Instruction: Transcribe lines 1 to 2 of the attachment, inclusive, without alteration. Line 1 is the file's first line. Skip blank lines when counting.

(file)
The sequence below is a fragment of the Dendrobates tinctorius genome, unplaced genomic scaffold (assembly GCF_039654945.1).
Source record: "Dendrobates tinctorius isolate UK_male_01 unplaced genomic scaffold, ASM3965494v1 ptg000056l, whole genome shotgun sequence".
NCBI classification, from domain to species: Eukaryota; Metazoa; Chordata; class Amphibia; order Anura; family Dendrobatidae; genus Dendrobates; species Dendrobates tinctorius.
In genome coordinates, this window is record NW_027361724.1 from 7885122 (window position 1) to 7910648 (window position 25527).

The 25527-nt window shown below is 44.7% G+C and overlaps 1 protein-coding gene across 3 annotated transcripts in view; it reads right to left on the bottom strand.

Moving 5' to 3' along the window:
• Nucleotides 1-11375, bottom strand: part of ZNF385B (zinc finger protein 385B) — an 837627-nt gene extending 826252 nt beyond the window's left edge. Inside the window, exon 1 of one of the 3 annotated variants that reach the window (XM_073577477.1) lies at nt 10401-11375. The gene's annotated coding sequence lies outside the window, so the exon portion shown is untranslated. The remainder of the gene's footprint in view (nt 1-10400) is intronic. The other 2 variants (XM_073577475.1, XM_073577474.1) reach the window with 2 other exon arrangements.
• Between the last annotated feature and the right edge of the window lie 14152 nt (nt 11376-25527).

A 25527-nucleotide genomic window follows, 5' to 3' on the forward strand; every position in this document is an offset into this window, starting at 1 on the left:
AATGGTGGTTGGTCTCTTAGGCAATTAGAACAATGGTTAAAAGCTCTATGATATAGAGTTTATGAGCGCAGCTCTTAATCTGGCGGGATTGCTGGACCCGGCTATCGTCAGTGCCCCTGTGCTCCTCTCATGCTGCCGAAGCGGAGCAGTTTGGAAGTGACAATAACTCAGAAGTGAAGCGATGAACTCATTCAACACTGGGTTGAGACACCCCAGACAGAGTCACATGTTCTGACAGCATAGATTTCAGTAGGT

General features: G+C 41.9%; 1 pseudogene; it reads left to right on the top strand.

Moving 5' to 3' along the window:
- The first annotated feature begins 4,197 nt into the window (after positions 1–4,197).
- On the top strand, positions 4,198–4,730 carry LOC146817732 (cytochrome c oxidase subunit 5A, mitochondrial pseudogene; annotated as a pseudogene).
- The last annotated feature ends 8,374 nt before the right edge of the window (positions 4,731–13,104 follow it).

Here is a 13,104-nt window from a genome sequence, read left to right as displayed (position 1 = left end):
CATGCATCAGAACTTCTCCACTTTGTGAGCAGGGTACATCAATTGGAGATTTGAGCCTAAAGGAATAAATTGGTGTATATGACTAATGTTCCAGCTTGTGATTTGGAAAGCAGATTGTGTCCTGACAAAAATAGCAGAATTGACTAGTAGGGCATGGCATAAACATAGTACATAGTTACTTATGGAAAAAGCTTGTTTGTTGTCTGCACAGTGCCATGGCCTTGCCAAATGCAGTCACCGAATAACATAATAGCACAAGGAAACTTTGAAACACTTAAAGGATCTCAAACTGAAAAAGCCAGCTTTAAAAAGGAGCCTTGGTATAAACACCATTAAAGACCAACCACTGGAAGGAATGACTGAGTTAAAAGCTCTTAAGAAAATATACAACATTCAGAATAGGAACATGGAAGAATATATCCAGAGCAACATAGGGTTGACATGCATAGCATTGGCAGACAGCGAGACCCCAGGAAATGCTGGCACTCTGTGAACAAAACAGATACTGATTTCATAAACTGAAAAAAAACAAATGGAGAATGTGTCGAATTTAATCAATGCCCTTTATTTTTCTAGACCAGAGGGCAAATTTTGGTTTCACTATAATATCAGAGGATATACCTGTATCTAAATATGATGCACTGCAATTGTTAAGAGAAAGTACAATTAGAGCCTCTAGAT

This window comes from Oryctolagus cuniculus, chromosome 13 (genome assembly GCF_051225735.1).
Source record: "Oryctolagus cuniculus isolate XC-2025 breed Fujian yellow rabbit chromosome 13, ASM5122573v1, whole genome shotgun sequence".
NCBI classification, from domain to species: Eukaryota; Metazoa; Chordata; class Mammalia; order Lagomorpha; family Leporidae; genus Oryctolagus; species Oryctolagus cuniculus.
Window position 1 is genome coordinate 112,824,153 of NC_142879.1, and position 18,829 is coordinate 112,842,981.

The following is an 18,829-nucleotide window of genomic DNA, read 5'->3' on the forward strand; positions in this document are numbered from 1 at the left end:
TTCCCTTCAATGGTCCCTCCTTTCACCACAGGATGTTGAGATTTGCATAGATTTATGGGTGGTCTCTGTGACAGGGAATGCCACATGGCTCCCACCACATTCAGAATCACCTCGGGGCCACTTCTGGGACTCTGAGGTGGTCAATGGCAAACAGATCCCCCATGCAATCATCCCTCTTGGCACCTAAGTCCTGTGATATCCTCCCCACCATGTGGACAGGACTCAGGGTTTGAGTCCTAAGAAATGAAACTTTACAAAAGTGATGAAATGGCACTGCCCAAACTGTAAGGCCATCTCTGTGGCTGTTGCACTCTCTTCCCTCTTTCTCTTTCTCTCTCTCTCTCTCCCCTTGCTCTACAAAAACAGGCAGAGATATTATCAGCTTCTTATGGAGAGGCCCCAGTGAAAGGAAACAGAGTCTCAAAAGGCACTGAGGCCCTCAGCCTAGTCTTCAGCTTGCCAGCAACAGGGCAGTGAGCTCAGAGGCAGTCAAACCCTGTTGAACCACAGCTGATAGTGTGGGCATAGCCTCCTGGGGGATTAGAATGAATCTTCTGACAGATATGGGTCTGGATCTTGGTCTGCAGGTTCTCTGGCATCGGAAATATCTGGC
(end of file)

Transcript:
The sequence below is a fragment of the Dendrobates tinctorius genome, unplaced genomic scaffold (assembly GCF_039654945.1).
Source record: "Dendrobates tinctorius isolate UK_male_01 unplaced genomic scaffold, ASM3965494v1 ptg000056l, whole genome shotgun sequence".